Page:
9. Memory aids: There are a variety of apps and devices that can provide reminders for appointments, tasks and medications.

10. Medication reminders and dispensers: Making sure you have proper medication management is crucial for maintaining your health and independence.

11. Text-to-speech software: This can convert written text into spoken words which can help with your reading and comprehension.

12. Adaptive switches: These make it easier to use electronic devices when you have limited mobility. It could include bigger buttons or a switch that can be powered by your tongue or breath.

13. Video calling apps: Using a video calling app can help you communicate with loved ones, even when you’re homebound or have limited verbal communication.

14. Screen readers: These are designed for people with visual impairments and can convert digital text into spoken words.

15. Voice recognition software: Specialty software that can translate spoken words into text or commands, which is very helpful if you have mobility challenges.

What are some high-tech and high complexity AT devices or tools?

These are advanced technologies that may require a lot of training, customisation, or professional installation. They are generally more expensive and may take some time to get used to.

16. Wheelchairs (especially motorised): They provide mobility and independence for those who can’t walk. Motorised wheelchairs can provide even greater independence, as it means you can get around without physical exertion.

17. An electronic Braille display: a tactile device that can be connected to a computer or smartphone device and helps you read online content using Braille.

18. Speech-generating devices: If you have difficulty speaking, you can use these hand-held devices. You press buttons or keys and the device will either speak the words or type them on the keyboard.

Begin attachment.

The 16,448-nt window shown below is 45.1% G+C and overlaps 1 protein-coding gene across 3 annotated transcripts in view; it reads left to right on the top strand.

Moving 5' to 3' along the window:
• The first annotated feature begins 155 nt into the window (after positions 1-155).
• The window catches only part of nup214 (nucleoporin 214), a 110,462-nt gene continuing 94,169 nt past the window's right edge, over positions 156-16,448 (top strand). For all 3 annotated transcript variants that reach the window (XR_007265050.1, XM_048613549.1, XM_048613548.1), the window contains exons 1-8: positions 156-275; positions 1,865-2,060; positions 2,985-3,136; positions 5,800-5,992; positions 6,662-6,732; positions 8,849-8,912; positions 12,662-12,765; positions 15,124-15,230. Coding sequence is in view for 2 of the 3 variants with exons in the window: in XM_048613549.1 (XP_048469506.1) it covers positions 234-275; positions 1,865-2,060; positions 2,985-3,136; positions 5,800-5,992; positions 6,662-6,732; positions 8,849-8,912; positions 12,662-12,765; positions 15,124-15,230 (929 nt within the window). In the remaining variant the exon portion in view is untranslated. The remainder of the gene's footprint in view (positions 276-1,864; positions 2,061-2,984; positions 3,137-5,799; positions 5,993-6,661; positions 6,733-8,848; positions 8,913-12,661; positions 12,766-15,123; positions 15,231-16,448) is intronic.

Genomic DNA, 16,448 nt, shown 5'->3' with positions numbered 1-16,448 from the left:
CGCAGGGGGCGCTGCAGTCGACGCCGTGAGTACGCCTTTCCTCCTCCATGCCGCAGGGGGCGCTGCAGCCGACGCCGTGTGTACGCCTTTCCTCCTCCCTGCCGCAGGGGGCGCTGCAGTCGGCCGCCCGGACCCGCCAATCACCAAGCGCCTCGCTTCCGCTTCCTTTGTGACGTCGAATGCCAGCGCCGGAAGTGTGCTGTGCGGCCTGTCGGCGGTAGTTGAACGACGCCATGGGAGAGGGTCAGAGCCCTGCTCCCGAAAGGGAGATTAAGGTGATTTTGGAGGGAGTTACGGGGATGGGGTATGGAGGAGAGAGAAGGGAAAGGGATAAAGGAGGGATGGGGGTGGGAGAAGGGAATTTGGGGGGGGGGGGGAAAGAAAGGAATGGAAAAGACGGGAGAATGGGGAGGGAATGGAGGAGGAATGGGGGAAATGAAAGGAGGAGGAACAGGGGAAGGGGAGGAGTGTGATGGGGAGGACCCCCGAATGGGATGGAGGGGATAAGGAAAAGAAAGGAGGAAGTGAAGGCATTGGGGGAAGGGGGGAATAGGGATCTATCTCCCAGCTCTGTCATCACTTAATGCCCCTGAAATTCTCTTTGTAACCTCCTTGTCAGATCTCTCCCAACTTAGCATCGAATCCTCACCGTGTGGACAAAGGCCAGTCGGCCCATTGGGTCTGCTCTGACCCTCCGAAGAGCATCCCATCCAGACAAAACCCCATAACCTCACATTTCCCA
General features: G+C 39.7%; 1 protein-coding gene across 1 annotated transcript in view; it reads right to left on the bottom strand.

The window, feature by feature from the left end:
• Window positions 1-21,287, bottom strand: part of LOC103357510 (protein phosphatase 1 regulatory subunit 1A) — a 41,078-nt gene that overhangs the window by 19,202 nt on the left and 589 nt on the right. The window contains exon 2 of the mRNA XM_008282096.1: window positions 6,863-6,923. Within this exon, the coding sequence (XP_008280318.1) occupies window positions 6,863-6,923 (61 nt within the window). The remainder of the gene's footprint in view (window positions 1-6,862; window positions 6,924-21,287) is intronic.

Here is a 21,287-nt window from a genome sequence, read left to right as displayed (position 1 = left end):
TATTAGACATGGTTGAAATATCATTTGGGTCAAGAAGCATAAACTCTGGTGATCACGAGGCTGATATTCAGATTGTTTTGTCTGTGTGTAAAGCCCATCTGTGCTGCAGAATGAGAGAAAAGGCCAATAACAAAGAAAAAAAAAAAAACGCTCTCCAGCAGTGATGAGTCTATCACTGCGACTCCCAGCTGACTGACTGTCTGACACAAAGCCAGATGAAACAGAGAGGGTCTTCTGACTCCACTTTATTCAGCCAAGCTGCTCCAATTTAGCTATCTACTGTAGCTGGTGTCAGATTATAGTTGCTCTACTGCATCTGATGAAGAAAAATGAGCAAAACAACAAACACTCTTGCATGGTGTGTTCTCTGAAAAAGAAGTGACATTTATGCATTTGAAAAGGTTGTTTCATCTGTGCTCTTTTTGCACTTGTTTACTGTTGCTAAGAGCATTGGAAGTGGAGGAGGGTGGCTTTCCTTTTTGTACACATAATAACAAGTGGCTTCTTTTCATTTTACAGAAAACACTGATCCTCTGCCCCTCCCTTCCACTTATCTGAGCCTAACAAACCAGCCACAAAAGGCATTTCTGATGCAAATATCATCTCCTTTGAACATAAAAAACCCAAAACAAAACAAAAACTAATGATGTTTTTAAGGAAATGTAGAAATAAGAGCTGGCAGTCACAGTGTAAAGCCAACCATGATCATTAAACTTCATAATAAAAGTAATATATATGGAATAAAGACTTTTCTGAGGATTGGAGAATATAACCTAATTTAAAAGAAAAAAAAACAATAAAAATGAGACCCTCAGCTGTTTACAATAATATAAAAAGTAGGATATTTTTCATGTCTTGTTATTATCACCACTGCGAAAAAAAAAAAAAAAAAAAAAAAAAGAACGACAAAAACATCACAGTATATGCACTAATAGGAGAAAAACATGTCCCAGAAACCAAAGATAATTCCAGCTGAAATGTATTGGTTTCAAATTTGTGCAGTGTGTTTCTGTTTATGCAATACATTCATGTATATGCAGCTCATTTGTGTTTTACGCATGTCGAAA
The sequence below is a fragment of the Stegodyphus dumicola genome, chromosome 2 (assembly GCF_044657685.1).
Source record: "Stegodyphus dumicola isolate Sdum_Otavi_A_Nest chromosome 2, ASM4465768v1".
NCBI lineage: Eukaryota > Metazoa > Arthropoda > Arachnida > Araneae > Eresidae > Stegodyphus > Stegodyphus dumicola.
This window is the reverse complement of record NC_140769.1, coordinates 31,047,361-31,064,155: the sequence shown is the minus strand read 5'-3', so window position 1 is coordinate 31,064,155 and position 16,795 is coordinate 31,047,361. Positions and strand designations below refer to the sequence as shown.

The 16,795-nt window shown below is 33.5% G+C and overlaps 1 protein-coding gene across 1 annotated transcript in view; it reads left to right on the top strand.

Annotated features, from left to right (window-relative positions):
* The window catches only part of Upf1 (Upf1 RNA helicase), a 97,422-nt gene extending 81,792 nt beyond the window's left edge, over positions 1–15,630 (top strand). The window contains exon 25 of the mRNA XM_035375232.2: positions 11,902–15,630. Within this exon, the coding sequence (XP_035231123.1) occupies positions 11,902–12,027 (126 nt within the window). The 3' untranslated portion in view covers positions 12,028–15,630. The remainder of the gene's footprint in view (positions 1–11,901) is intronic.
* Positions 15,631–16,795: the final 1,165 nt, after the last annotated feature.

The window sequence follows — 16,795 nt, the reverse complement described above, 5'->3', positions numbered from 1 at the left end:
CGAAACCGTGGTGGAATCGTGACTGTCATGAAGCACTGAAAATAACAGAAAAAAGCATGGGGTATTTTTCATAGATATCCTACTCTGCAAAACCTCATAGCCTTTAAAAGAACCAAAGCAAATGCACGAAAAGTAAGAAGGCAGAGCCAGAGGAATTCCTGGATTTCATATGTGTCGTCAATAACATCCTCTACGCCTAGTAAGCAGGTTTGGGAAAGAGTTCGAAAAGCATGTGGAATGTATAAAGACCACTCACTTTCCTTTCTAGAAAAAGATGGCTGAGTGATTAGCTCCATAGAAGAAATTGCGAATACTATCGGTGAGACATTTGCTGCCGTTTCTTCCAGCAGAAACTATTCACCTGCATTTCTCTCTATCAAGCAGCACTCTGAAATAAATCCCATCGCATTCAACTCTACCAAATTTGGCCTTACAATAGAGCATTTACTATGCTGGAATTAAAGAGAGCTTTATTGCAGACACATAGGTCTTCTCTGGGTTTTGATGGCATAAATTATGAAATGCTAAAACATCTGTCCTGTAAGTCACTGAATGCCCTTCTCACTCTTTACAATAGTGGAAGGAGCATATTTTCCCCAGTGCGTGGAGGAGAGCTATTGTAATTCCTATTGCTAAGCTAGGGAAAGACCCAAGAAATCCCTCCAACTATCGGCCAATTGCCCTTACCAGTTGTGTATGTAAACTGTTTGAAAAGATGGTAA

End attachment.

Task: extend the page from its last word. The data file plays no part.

19. Stair lifts and ramps: If you can’t climb stairs, a stair lift or ramp can help you access different levels of a home or building.

20. Smart home devices: With devices like Google Nest or Amazon Alexa and smart home automation, you can close doors, turn on lights, open blinds and even turn on your smart kettle with your voice.

21. Transportation aids: This might include various modifications to a car so you can drive when you have a disability.

How can you find out more about assistive technology?

If there is a particular type of assistive technology that you’re interested in, think about whether it might help you achieve your independence goals. For example, the NDIS might ask:

Does the assistive technology relate to your disability? Is the assistive technology right for you? Is the assistive technology you need value for money? Is your assistive technology funded or provided by someone else?

They define:

  • Low cost assistive technology as being under $1,500 per item.
  • Mid cost assistive technology between $1,500 - $15,000 per item
  • High cost assistive technology that are over $15,000 per item

Talk to us at Five Good Friends about whether there’s an assistive technology that might be right for you.

If you’d like to learn more how we can help you become more independent, get in touch. Our goal is to help our Members live happy and healthy lives in their own homes.

Learn more: What can NDIS funds be used for?